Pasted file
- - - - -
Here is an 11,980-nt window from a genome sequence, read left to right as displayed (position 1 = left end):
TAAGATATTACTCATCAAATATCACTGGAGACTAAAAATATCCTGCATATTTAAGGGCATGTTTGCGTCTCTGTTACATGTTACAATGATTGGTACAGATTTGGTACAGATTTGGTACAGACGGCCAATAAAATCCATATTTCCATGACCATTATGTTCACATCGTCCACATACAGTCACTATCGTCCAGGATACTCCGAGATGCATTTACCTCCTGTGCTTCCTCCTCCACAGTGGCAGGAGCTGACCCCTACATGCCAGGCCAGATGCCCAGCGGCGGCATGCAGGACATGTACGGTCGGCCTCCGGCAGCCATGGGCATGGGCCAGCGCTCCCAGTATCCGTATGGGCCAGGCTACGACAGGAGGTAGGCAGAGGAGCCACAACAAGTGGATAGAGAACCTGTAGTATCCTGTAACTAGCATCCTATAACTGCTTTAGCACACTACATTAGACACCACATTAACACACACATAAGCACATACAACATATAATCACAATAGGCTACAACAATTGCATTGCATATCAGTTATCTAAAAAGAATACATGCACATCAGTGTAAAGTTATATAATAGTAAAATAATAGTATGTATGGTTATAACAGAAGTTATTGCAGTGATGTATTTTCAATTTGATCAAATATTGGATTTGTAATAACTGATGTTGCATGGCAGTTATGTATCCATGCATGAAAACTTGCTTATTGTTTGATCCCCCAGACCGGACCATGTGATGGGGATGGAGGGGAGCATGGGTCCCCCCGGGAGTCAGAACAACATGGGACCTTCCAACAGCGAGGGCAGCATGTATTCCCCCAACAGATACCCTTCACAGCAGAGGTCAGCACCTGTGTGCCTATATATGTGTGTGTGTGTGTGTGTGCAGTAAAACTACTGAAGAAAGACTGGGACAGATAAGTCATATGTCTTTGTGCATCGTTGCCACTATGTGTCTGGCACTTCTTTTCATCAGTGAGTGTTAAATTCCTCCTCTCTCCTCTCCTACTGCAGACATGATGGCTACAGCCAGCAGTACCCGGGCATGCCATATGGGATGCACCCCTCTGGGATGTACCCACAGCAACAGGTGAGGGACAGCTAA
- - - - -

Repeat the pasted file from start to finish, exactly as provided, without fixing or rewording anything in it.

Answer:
Here is an 11,980-nt window from a genome sequence, read left to right as displayed (position 1 = left end):
TAAGATATTACTCATCAAATATCACTGGAGACTAAAAATATCCTGCATATTTAAGGGCATGTTTGCGTCTCTGTTACATGTTACAATGATTGGTACAGATTTGGTACAGATTTGGTACAGACGGCCAATAAAATCCATATTTCCATGACCATTATGTTCACATCGTCCACATACAGTCACTATCGTCCAGGATACTCCGAGATGCATTTACCTCCTGTGCTTCCTCCTCCACAGTGGCAGGAGCTGACCCCTACATGCCAGGCCAGATGCCCAGCGGCGGCATGCAGGACATGTACGGTCGGCCTCCGGCAGCCATGGGCATGGGCCAGCGCTCCCAGTATCCGTATGGGCCAGGCTACGACAGGAGGTAGGCAGAGGAGCCACAACAAGTGGATAGAGAACCTGTAGTATCCTGTAACTAGCATCCTATAACTGCTTTAGCACACTACATTAGACACCACATTAACACACACATAAGCACATACAACATATAATCACAATAGGCTACAACAATTGCATTGCATATCAGTTATCTAAAAAGAATACATGCACATCAGTGTAAAGTTATATAATAGTAAAATAATAGTATGTATGGTTATAACAGAAGTTATTGCAGTGATGTATTTTCAATTTGATCAAATATTGGATTTGTAATAACTGATGTTGCATGGCAGTTATGTATCCATGCATGAAAACTTGCTTATTGTTTGATCCCCCAGACCGGACCATGTGATGGGGATGGAGGGGAGCATGGGTCCCCCCGGGAGTCAGAACAACATGGGACCTTCCAACAGCGAGGGCAGCATGTATTCCCCCAACAGATACCCTTCACAGCAGAGGTCAGCACCTGTGTGCCTATATATGTGTGTGTGTGTGTGTGTGCAGTAAAACTACTGAAGAAAGACTGGGACAGATAAGTCATATGTCTTTGTGCATCGTTGCCACTATGTGTCTGGCACTTCTTTTCATCAGTGAGTGTTAAATTCCTCCTCTCTCCTCTCCTACTGCAGACATGATGGCTACAGCCAGCAGTACCCGGGCATGCCATATGGGATGCACCCCTCTGGGATGTACCCACAGCAACAGGTGAGGGACAGCTAA